The Use of Contemporary Kleinian Ideas to Find the Beginning: Some Thoughts on Freudian Death Drive.
Both the beginning and the end of our lives put us closer in some ways than we have ever been to death. These time points constitute bookends for the middle. In the middle we disavowal endings so that we can live. However, this functional disavowal is not just aimed at time or the finitude of things; it is aimed at something that was never fully experienced.
In infancy experience is concretized. Things are things in and of themselves. Negative somatic sensations, the disappearance of the primary care-giver to another room are both perceived the same way—as things that are happening to the integrity of the infant itself. These things that happen become a nameless dread, a phantasized badness, and a threat. Discomfort and disappearance are both a part of the same terrifying ‘badness’ that cannot be symbolized. When mother leaves the room the infantile psyche has no way of dealing with what has happened. When she leaves she has disappeared. In the early stages of life the infant experiences through his soma. As such these negative experiences are situated in the body through phantasy. The badness becomes internalized and experienced as a threatening discomfort. The anxiety associated with this badness is primitive because it is based on the fear that one will be torn asunder or fragmented. These primitive phantasies become the experiential currency of death, and they leave a trace. In adulthood we come, more or less, to the intellectual understanding of mortality. However, that vague unsymbolizable trace lingers as ‘a something’ that still could happen.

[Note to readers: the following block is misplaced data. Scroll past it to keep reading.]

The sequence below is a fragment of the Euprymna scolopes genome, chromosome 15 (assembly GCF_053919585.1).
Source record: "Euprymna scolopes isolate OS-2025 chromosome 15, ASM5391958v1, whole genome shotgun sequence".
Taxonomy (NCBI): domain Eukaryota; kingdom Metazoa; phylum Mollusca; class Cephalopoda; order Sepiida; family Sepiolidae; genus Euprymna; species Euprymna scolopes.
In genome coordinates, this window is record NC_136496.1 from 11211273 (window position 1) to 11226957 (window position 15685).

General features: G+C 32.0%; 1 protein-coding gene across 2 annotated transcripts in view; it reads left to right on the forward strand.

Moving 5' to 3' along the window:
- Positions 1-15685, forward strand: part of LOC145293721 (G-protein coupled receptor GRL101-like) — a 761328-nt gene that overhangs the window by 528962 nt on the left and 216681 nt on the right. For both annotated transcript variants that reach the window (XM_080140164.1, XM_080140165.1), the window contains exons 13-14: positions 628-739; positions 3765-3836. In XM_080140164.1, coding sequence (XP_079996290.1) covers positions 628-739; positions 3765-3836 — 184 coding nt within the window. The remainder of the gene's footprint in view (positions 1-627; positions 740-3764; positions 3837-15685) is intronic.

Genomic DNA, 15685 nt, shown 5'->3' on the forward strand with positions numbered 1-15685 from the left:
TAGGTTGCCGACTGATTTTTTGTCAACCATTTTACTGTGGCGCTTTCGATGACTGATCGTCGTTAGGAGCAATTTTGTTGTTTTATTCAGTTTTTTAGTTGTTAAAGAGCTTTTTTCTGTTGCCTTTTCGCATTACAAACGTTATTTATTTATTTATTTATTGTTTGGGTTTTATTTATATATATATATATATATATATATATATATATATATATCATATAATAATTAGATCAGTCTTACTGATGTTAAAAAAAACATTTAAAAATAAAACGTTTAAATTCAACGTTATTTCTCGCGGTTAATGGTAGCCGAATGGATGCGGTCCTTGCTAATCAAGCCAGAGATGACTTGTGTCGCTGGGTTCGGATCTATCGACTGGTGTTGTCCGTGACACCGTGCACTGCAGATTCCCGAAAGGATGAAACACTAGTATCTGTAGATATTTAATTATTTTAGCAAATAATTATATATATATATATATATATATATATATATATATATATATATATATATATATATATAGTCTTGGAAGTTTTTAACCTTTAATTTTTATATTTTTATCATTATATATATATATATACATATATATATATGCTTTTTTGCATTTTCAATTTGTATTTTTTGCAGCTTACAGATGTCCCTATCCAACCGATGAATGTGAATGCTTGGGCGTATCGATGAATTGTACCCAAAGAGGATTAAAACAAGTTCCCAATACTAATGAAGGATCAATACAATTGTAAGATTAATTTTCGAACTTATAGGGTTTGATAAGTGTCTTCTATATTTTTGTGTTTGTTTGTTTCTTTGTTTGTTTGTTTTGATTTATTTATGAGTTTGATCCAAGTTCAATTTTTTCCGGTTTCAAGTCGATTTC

The trace of ‘something’ that was never fully experienced is a quality that D.W. Winnicott uses to describe the Fear of Break Down. There is something intolerable about facing a nameless dread or a badness that we just can’t put to words. For the infant and for the psychotic, omnipotent phantasy helps concretize experience so that we can avoid facing that thing we can’t name. The psychotic part of our neurotically “mature” selves goes on employing this defensive maneuver from time to time. However, in adulthood omnipotent phantasy gets covered over with layers of denial, deluded thinking, and false self—the more absurd aspects of the world we live in (i.e. religious, political, and financial institutions).
We fear endings. We fear things we cannot put to words. In short we fear uncertainty and we fear the certainty of finitude. In our necessary disvowal of endings we keep these fears in the penumbra of experience. In this way our institutions help us layer over the fear with elaborated phantasy. We are kept comfortably numb by occluding that ‘something’ we fear. Our religions keep give us certainty through belief and our policies sell us the illusion of omnipotence. These maneuvers are the societal-level, adult elaborations of the infantile defense against primitive anxiety.